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easyJet holidays says new animal welfare policy will promote responsible travel

by Staff

The move means that easyJet holidays will not offer or promote any harmful animal-based attractions within their tours and activities programme

easyJet holidays has introduced a new animal welfare policy covering all its destinations

A tour operator has announced a new animal welfare policy to promote responsible travel.

easyJet holidays says the policy will mean that it won’t include any trips that might be harmful to animals including capivity attractions like zoos or shows where animals have to perform. They want to make sure the activities holidaymakers experience on an easyJet holiday don’t have a harmful impact on animals.




easyJet holidays is working with its hotel partners to help them understand why animal welfare so important to the company. Matt Callaghan, chief operating officer at easyJet holidays, said: “As one of the largest tour operators, we’re committed to being an industry leader when it comes to responsible travel.”

He said: “Our own research tells us that sustainable travel experiences are important to our customers, so we want to make it easy for them to holiday better. We’re passionate about the protection and respect of all forms of nature in the destinations we offer holidays to, which is why we’ve made the decision to not offer or promote attractions that exploit animals within our tours and activities programme.”

“We know tours and activities are a brilliant way to experience our holiday destinations, so we look forward to continuing to offer sustainable and responsible experiences for our customers to further enhance their well-deserved holiday.”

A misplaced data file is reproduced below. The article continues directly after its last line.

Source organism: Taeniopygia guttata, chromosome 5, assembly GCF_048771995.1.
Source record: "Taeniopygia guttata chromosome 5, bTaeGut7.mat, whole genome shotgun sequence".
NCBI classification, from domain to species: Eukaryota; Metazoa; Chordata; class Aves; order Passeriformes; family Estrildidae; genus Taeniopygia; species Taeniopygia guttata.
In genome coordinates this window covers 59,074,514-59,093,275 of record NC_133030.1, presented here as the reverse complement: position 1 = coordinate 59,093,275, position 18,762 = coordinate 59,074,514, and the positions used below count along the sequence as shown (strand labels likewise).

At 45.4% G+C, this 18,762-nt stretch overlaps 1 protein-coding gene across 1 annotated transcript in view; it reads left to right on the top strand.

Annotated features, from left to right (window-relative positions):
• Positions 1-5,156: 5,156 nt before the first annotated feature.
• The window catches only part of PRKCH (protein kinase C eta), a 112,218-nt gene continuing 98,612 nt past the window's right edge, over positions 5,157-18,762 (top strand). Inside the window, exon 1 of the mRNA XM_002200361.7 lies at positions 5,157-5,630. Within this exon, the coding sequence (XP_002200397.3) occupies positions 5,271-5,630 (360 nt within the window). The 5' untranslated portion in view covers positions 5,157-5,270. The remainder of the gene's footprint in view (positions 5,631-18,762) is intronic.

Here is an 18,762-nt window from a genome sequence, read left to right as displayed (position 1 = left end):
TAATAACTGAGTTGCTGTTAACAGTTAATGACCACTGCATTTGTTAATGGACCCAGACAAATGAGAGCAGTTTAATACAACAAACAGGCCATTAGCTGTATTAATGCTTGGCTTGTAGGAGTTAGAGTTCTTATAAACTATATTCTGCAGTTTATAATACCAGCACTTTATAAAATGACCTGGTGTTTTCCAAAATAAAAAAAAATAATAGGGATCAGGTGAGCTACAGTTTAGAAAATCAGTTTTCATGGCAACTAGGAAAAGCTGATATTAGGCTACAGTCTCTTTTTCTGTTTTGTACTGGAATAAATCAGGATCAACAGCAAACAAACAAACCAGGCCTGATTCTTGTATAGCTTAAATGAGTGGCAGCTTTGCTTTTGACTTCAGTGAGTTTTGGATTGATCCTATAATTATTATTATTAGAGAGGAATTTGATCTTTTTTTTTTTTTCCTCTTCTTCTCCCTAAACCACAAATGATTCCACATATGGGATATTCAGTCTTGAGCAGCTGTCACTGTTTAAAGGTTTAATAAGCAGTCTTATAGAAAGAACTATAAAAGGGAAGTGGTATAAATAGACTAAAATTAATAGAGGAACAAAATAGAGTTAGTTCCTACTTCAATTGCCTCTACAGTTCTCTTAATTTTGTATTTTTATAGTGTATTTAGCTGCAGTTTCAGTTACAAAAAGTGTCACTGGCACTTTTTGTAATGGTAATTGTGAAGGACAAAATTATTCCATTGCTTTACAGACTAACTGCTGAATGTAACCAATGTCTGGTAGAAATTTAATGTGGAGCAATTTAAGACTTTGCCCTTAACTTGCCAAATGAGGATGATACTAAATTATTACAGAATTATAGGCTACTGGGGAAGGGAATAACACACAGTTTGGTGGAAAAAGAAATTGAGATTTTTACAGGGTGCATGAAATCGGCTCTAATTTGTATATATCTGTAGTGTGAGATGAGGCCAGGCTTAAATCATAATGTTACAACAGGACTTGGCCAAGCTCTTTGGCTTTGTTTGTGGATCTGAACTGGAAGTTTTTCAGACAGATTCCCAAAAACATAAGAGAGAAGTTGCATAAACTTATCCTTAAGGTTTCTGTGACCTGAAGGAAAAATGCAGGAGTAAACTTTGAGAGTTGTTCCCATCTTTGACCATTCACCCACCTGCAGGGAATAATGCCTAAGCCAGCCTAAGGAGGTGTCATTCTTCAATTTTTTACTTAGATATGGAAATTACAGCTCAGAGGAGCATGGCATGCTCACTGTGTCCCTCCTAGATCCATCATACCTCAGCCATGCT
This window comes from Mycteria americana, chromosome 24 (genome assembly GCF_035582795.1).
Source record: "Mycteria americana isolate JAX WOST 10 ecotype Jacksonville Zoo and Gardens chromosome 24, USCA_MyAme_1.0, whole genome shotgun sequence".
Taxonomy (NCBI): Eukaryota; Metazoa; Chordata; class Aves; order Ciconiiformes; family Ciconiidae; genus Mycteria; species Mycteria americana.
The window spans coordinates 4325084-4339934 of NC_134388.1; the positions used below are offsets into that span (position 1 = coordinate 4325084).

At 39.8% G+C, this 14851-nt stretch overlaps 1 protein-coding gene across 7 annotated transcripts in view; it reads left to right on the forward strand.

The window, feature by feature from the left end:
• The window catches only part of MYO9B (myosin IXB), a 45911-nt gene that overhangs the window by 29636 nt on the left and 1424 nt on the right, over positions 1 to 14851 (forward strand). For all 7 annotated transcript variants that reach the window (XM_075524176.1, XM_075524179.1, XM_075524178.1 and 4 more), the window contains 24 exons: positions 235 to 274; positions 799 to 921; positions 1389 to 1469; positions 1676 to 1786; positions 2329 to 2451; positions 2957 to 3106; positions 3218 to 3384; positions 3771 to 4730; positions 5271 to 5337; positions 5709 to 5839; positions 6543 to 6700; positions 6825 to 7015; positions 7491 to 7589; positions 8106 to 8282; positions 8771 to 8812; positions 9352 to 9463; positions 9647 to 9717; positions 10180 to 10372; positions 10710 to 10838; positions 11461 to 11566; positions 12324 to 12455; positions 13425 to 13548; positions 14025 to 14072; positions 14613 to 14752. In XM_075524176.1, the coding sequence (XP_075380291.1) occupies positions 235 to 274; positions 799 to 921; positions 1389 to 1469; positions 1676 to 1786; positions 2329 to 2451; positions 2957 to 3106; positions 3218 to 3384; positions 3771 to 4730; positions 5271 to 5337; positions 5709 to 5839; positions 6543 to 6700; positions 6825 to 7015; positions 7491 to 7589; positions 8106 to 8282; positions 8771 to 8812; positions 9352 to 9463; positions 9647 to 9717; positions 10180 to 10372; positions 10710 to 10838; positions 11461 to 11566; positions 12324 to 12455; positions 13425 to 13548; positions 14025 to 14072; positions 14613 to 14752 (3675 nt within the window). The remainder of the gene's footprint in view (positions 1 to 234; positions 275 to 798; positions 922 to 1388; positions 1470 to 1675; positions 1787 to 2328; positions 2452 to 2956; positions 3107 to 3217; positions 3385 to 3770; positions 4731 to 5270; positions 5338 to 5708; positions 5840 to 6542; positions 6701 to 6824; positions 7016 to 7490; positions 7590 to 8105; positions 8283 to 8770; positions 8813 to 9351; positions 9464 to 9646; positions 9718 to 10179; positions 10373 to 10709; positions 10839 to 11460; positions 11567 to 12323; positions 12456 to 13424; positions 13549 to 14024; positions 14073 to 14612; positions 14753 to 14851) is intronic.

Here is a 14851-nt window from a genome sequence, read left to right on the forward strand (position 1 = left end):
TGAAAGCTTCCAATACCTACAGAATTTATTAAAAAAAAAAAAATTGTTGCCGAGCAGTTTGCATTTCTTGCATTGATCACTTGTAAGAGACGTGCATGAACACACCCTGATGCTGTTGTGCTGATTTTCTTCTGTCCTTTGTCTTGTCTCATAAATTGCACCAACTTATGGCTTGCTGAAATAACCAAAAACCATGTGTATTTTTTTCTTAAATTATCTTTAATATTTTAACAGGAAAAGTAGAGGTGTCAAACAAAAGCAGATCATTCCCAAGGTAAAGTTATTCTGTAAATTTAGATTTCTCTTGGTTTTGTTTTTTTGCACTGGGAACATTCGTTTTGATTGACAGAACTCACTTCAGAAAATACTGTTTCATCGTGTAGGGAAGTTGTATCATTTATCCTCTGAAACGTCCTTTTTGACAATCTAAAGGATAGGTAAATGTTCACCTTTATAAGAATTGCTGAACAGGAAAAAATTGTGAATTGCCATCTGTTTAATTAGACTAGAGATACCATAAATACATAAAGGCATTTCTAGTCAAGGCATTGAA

Dr Jo Judge the chief executive of the British and Irish Association of Zoos and Aquariums said: “While easyJet’s heart is in the right place, they get this fantastically wrong. As a charity dedicated to raising standards in zoos and aquariums we know there is a world of difference between good zoos and bad.

She added: “While a ban might make them feel they are supporting animals, it will undermine the hard work of conservation organisations across the world. The fact is that good zoos and aquariums are leaders in animals welfare and conservation. There have been 95 extinct in the wild plants and animals – entire species which only survive in human care.

“We would welcome a meeting with Mr Callaghan to show him the differences between good zoos and bad and why a blanket ban is harmful to animals across the globe. A good zoo can be distinguished by a commitment to the highest standards of animal care, to the conservation of species and educating the public.

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